WWT brings an innovative and proven approach to how organizations evaluate, architect and implement technology. WWT has grown from a small product reseller into a global systems integrator with more than $6 billion in annual revenue and more than 2,700 employees throughout the world. WWT attributes its ongoing success to strict adherence to core values, a clear vision and mission, and a customer-focused team of professionals. www.wwt.com Standing Ovations Catering After owning and operating several restaurants in New York City for more than 20 years, including the Zagat-rated Mobay Uptown, Sheron Chin-Barnes and her partner Maria Kramer founded Standing Ovations Catering (SOC) in Fort Lauderdale. Sheron describes SOC’ cuisine as a fusion of Latin, Caribbean and Southern flavors that feeds the soul. The company’s clients have included Macy’s, Goldman Sachs, Essence magazine and Mourning Family Foundation, as well as many other institutions and private clients. Chin-Barnes’ cuisine reigned supreme on Food Network’s primetime series “Throwdown with Bobby Flay”. SOC will soon open a cantina in Fort Lauderdale that will serve Caribbean, Southern, Latin and healthy cuisines. www.standingovationscatering.com

H.I.M-istry Naturals Darnell Henderson is the Managing Partner and Founder of H.I.M-istry, a men’s skincare line developed to target the need for a Healthy Image Man (H.I.M.). After serving in the U.S. Navy, Henderson realized there was a gap in the men’s skincare market, offering men, especially men of color, products to protect their face from razor burn and skin discoloration. The brand received national exposure through Macy’s in 2007, followed by a launch in Target in 2012. Today, H.I.M-istry’s line of men’s shave care, skin care and hair care products can be found at Bed Bath and Beyond, The Shopping Channel, Army Air Force Exchange Services (AAFES) and Amazon. www.himistry.com Carvechi Established in 2007 by Donald Carson, Carvechi is a technology and manage Services Company that provides enterprise, web and application development and staffing services. The firm specializes in placements in areas such as accounting, engineering, finance and technology. The company’s clients include large cruises lines, financial services companies, healthcare, hospitality and government sectors. Carvechi offers a full range of workforce solutions and service delivery models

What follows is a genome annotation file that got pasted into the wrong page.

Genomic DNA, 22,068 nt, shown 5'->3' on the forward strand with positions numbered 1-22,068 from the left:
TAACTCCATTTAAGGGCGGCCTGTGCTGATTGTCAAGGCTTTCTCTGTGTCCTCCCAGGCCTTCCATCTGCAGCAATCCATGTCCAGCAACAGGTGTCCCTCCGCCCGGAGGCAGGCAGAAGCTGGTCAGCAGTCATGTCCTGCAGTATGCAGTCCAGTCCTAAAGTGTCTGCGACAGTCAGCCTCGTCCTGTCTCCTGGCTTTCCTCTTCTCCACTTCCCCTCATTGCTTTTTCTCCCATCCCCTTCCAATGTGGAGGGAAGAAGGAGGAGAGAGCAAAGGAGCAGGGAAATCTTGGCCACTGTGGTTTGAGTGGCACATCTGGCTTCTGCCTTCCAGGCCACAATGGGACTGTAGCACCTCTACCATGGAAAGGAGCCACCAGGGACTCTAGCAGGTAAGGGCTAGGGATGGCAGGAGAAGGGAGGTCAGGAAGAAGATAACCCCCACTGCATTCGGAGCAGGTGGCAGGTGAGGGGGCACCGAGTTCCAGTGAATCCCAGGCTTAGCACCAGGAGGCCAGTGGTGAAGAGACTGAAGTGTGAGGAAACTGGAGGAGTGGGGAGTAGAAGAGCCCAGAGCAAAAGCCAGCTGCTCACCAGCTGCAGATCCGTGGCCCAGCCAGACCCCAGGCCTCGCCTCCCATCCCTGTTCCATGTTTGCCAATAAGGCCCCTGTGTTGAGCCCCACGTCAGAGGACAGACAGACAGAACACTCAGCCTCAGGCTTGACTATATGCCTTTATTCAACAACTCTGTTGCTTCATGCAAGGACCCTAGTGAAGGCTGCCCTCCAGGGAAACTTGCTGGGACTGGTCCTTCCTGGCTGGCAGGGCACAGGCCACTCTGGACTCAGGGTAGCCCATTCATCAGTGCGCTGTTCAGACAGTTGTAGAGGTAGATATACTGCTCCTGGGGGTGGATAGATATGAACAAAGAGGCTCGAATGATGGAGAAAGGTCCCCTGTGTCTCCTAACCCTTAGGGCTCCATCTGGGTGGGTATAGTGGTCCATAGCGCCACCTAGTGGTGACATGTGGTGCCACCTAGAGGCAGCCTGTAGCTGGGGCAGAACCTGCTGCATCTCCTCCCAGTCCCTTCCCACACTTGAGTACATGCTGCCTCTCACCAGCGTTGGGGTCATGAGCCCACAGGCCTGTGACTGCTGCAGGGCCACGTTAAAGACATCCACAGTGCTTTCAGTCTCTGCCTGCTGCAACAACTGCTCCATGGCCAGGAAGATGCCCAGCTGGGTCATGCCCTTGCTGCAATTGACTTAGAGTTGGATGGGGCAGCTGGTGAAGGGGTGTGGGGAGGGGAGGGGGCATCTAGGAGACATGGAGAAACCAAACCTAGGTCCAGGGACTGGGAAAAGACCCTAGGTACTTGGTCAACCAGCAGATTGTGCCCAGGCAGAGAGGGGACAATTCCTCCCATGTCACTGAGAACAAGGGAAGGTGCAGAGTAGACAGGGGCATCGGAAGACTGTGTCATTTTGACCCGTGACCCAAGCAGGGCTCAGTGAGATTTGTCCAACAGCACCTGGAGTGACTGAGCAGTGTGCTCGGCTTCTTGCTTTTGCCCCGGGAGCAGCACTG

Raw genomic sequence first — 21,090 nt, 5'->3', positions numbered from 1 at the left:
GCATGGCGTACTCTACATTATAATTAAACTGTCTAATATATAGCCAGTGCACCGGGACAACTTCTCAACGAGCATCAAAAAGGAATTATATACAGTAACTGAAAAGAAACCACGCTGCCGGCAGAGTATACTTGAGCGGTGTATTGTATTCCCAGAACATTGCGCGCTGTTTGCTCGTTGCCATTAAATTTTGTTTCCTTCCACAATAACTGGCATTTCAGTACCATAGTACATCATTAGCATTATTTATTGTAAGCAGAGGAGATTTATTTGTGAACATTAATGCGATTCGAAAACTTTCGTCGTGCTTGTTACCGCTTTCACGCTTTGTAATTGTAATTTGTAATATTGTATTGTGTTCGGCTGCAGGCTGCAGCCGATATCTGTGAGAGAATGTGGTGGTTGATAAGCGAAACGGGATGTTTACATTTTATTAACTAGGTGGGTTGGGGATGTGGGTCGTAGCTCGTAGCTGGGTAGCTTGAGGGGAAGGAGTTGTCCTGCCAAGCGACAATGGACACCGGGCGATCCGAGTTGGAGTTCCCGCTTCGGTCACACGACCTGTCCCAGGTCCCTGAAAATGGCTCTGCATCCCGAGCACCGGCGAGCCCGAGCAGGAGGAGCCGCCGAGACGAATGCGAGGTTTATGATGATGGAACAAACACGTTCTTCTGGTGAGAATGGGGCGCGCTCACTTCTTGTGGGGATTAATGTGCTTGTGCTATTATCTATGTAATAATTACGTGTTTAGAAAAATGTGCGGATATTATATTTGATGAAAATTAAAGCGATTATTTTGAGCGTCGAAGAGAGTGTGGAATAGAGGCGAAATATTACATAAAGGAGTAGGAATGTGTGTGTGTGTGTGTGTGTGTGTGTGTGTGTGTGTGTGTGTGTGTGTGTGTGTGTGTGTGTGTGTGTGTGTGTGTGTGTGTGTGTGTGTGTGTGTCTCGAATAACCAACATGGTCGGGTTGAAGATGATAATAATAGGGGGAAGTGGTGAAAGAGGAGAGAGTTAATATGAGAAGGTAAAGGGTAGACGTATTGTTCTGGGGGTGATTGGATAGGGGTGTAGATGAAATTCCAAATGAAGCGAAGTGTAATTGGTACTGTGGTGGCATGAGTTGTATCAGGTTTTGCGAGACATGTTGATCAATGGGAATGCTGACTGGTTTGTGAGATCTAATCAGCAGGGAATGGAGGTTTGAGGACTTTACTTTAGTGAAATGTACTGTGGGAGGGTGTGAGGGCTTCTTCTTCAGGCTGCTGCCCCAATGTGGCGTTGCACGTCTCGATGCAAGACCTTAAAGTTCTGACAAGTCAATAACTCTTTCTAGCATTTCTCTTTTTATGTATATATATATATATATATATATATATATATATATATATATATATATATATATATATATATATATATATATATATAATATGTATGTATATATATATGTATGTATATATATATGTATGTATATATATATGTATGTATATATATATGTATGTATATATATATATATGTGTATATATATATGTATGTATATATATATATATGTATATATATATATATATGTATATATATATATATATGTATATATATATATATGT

nationwide, including contract staffing, permanent placements, project-based services, payroll services, training and education. Carvechi will soon open an office in Costa Rica. www.carvechi.com To meet these business owners and many other minority entrepreneurs attend the Southern Florida Minority Supplier Development Council’s 30th Annual Business Expo on April 13-15, 2015 at the Broward County Convention Center. Vist www.sfmsdc.org or call (305) 762-6151 for more information.

Beatrice Louissaint



AskDearLove.com – A Movement to Bring Love and Romance Back to Dating A Destination for All Things About Love, Relationships and Married Life By Erica V. Knowles-Nelson “I want a man that is tall, dark and handsome” - this is statement that some women have proclaimed as an ideal mate across multiple generations. Take a moment to search “tall, dark and handsome” on Google and your results will be never-ending. If this is your ideal mate, Charles A. Johnson, Founder of AskDearLove.com will tell you that chances are you are dead wrong about the meaningful ideal attributes of your future partner. So what should singles search for when looking for someone and how should you go about doing that? AskDearLove is here to answer those questions. Why should you listen to Charles? Well, he’s helped 123 now married couples, worked with 623 couples in committed relationships and authored his relationship guide: How to Find the Right One and Make it Last. According to Charles we all need to be and find the perfect D.I.C.E. - the four things that men and women should